Continual Service Improvement Models and Processes in ITIL – ITIL Course
Continual Service Improvement Models and Processes in ITIL – ITIL Course
Continual Service Improvement
Models and Processes
Models and processes are necessary in order to execute systematic and coordinated improvement activities.
In Continual Service Improvement, several approaches and processes are identified to support the improvement of services and processes.
The Deming Cycle is described as below:
• Also known as Plan-Do-Check–Act
• Basis for quality management and improvement
• Quality management can be successful if management and staff are committed and aim to achieve the same goals.
The Deming Cycle is critical at two points in CSI: implementation of CSIs, and for the application of CSI to services and service management processes. At implementation, all four stages of the Deming Cycle are used. With ongoing improvement, CSI draws on the check and act stages to monitor, measure, review and implement initiatives.
The four key stages of Deming Cycle (Plan, Do, Check and Act) should be performed for quality improvement of a service.
Scope of CSI
Objectives and requirementsfor CSI
Process activities to be developed
Framework of management roles and responsibilities
Methods and techniques to measure, assess, analyze and report on the quality, effectiveness and efficiency of services and Service Management processes
• Do (implement)
Funding and budgets required to support CSI
Documenting and allocating of roles and responsibilities to work on CSI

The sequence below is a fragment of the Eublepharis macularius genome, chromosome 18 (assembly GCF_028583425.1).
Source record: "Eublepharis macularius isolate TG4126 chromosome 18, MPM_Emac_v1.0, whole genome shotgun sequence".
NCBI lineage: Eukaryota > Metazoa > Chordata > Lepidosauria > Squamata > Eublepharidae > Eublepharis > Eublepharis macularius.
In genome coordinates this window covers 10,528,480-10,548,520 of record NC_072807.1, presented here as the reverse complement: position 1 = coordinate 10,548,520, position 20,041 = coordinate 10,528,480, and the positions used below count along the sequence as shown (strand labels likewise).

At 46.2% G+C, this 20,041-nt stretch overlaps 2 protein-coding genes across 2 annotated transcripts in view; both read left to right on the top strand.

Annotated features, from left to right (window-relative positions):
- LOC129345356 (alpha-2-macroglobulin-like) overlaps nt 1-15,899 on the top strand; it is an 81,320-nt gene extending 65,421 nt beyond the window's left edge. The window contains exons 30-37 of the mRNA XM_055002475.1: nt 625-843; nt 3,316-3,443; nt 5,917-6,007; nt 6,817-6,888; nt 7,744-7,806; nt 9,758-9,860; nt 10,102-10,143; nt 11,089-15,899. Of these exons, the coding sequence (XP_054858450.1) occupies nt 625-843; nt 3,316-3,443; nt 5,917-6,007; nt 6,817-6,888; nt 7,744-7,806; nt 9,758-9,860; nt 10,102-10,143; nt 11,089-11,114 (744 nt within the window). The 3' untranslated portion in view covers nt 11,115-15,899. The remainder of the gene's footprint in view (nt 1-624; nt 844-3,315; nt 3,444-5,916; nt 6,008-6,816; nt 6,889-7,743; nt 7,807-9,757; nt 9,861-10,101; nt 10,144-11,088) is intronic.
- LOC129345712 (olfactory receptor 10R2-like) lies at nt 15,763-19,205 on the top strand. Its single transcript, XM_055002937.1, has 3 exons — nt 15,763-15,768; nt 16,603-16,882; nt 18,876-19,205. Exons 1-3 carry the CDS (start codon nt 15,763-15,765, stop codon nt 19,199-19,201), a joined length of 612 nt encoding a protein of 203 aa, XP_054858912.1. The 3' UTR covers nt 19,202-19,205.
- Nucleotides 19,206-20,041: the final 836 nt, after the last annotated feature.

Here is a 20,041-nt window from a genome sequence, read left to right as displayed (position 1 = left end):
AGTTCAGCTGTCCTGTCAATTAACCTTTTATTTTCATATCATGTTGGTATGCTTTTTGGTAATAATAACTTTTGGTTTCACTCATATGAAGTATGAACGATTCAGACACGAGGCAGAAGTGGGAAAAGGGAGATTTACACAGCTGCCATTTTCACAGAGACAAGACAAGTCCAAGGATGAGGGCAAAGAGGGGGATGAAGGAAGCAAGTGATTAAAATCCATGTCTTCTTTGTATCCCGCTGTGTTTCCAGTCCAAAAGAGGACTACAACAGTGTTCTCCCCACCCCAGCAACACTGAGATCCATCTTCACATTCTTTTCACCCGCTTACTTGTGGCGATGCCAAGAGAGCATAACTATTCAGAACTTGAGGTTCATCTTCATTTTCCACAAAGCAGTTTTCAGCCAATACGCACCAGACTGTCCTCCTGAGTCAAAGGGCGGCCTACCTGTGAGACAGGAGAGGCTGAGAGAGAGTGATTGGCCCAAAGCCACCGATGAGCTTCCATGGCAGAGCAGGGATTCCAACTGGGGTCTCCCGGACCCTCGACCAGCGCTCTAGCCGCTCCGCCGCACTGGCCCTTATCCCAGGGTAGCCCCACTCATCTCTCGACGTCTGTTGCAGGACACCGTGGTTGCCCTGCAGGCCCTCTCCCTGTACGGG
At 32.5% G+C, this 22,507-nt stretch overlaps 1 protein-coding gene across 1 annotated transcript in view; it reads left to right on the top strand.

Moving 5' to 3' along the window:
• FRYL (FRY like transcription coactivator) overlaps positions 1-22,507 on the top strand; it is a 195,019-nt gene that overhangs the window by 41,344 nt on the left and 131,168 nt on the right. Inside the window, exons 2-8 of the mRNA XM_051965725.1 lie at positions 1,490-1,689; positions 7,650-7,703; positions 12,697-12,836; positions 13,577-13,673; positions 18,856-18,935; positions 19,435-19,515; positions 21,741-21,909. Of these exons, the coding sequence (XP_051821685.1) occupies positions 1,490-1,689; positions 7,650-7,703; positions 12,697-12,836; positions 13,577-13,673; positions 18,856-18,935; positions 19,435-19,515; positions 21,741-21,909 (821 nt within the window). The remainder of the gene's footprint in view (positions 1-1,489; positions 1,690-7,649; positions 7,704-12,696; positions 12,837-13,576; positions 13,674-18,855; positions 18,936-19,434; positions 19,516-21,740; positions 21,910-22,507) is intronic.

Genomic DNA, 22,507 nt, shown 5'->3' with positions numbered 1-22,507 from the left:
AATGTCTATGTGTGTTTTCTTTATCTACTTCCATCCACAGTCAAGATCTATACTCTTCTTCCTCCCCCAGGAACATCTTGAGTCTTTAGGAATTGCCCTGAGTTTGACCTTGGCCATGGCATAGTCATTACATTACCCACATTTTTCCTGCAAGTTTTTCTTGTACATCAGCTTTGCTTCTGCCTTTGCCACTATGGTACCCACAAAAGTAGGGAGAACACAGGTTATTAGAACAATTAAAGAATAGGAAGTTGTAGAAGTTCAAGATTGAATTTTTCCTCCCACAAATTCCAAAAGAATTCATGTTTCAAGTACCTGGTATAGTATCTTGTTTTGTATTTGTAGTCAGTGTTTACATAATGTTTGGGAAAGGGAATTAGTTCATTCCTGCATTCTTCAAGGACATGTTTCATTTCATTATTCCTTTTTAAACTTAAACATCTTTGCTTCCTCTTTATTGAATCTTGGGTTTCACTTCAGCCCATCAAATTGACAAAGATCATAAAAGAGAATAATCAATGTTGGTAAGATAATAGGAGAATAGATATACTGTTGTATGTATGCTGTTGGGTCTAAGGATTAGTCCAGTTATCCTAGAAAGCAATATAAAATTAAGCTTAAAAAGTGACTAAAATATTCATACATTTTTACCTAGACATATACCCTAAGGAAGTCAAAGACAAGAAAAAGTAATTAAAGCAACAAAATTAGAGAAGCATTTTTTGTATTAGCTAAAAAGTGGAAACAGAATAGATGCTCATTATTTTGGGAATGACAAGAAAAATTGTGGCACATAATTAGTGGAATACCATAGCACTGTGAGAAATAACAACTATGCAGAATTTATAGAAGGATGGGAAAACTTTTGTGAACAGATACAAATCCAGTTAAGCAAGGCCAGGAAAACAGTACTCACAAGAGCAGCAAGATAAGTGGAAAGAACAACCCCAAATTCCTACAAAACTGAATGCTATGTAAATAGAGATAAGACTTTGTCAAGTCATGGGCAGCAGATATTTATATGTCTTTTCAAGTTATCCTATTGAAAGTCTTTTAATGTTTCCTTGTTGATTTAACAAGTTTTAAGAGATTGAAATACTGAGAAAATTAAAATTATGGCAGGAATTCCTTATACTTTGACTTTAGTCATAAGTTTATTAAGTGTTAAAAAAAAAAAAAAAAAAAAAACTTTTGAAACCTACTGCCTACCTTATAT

Documenting and maintaining CSI policies, plans and procedures
Ensuring monitoring, analysis, trend evaluating and reporting tools are in place
• Check (monitor, measure and review CSI activities)
Monitoring, measuring and reviewing that the CSI objectives and plans are being achieved
Reporting against plans
Conducting process assessments and audits
Identifying and recommending CSI process improvement opportunities
Implementing the actual CSI enhancements
Updating CSI policies, procedures, roles and responsibilities
The consolidation phaseenables the organization to ensure that improvements are embedded and thus prevents the ‘cycle’ from ‘rollingdown the hill’.
The CSI Model can be described as below:
• High-level approach for improvingIT Service Management
• Assess current situation by asking critical questions, where, what and how
• Establish a baseline for all levels for future comparisons of services carried out
Improvement projects should be related to a vision, and the related goals and objectives of the IT organization. These will help to set priorities.
A baseline assessment helps determining the current position of the organization or service. This can be used for later comparison to see if the improvement effort actually brought what was expected.
Improvement projects need realistic and measurable targets, withoutthese, projects may lose focus and effectiveness. Once the organization has gained useful insight based on measurements and targets set, the organization shouldplan and execute service and processimprovements.
Seven Step Improvement Process: Overview
Fundamental to CSI is the concept of measurement. The seven-step improvement process is a crucialpart of CSI.
It is obvious that all the activities of the improvement process assist CSI in some way. It is relatively simple to identify what takes place but more difficult to understand exactly how this will happen. The improvement process spans not only the management organization but the entire service lifecycle. Thisis a cornerstone of CSI, the main steps of which are as follows:
1. Identify the strategy for improvement
Identify the overall vision, business need,the strategy and the tacticaland operational goals
2. Define what you will measure